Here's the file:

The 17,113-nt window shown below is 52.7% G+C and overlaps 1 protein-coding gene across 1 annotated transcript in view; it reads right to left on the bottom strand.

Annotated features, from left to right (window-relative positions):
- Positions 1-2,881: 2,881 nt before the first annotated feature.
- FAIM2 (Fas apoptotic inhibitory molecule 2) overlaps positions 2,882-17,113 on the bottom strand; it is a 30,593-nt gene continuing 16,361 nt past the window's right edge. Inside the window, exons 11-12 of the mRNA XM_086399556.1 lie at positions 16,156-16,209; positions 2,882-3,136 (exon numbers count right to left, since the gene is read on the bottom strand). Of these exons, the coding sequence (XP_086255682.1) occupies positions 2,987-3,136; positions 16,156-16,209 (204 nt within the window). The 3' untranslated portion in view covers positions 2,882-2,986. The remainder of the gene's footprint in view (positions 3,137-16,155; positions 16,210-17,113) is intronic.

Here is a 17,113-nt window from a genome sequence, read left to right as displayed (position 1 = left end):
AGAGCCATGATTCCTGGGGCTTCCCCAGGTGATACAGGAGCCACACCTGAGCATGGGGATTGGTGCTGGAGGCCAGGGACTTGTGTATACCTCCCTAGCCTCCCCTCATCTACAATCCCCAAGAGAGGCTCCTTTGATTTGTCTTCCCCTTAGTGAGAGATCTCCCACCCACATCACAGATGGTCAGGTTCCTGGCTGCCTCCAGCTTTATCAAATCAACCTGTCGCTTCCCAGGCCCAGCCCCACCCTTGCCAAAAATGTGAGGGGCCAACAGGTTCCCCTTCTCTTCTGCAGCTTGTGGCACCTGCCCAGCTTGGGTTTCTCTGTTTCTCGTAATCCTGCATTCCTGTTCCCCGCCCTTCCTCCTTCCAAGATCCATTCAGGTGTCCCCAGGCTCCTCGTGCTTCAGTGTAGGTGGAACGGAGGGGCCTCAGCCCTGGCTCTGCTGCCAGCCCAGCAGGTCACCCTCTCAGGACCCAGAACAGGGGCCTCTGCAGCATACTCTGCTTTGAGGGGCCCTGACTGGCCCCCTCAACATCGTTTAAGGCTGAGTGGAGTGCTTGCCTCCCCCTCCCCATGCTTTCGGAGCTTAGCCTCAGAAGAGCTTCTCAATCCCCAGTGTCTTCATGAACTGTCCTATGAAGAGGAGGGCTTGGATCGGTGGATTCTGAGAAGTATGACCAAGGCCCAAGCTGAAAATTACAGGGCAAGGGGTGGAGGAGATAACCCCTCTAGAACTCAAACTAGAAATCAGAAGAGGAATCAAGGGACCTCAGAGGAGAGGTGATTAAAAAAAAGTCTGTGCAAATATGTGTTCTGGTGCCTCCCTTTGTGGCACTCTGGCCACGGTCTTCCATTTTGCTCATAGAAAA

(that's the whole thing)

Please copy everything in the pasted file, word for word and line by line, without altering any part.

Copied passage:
The 17,113-nt window shown below is 52.7% G+C and overlaps 1 protein-coding gene across 1 annotated transcript in view; it reads right to left on the bottom strand.

Annotated features, from left to right (window-relative positions):
- Positions 1-2,881: 2,881 nt before the first annotated feature.
- FAIM2 (Fas apoptotic inhibitory molecule 2) overlaps positions 2,882-17,113 on the bottom strand; it is a 30,593-nt gene continuing 16,361 nt past the window's right edge. Inside the window, exons 11-12 of the mRNA XM_086399556.1 lie at positions 16,156-16,209; positions 2,882-3,136 (exon numbers count right to left, since the gene is read on the bottom strand). Of these exons, the coding sequence (XP_086255682.1) occupies positions 2,987-3,136; positions 16,156-16,209 (204 nt within the window). The 3' untranslated portion in view covers positions 2,882-2,986. The remainder of the gene's footprint in view (positions 3,137-16,155; positions 16,210-17,113) is intronic.

Here is a 17,113-nt window from a genome sequence, read left to right as displayed (position 1 = left end):
AGAGCCATGATTCCTGGGGCTTCCCCAGGTGATACAGGAGCCACACCTGAGCATGGGGATTGGTGCTGGAGGCCAGGGACTTGTGTATACCTCCCTAGCCTCCCCTCATCTACAATCCCCAAGAGAGGCTCCTTTGATTTGTCTTCCCCTTAGTGAGAGATCTCCCACCCACATCACAGATGGTCAGGTTCCTGGCTGCCTCCAGCTTTATCAAATCAACCTGTCGCTTCCCAGGCCCAGCCCCACCCTTGCCAAAAATGTGAGGGGCCAACAGGTTCCCCTTCTCTTCTGCAGCTTGTGGCACCTGCCCAGCTTGGGTTTCTCTGTTTCTCGTAATCCTGCATTCCTGTTCCCCGCCCTTCCTCCTTCCAAGATCCATTCAGGTGTCCCCAGGCTCCTCGTGCTTCAGTGTAGGTGGAACGGAGGGGCCTCAGCCCTGGCTCTGCTGCCAGCCCAGCAGGTCACCCTCTCAGGACCCAGAACAGGGGCCTCTGCAGCATACTCTGCTTTGAGGGGCCCTGACTGGCCCCCTCAACATCGTTTAAGGCTGAGTGGAGTGCTTGCCTCCCCCTCCCCATGCTTTCGGAGCTTAGCCTCAGAAGAGCTTCTCAATCCCCAGTGTCTTCATGAACTGTCCTATGAAGAGGAGGGCTTGGATCGGTGGATTCTGAGAAGTATGACCAAGGCCCAAGCTGAAAATTACAGGGCAAGGGGTGGAGGAGATAACCCCTCTAGAACTCAAACTAGAAATCAGAAGAGGAATCAAGGGACCTCAGAGGAGAGGTGATTAAAAAAAAGTCTGTGCAAATATGTGTTCTGGTGCCTCCCTTTGTGGCACTCTGGCCACGGTCTTCCATTTTGCTCATAGAAAA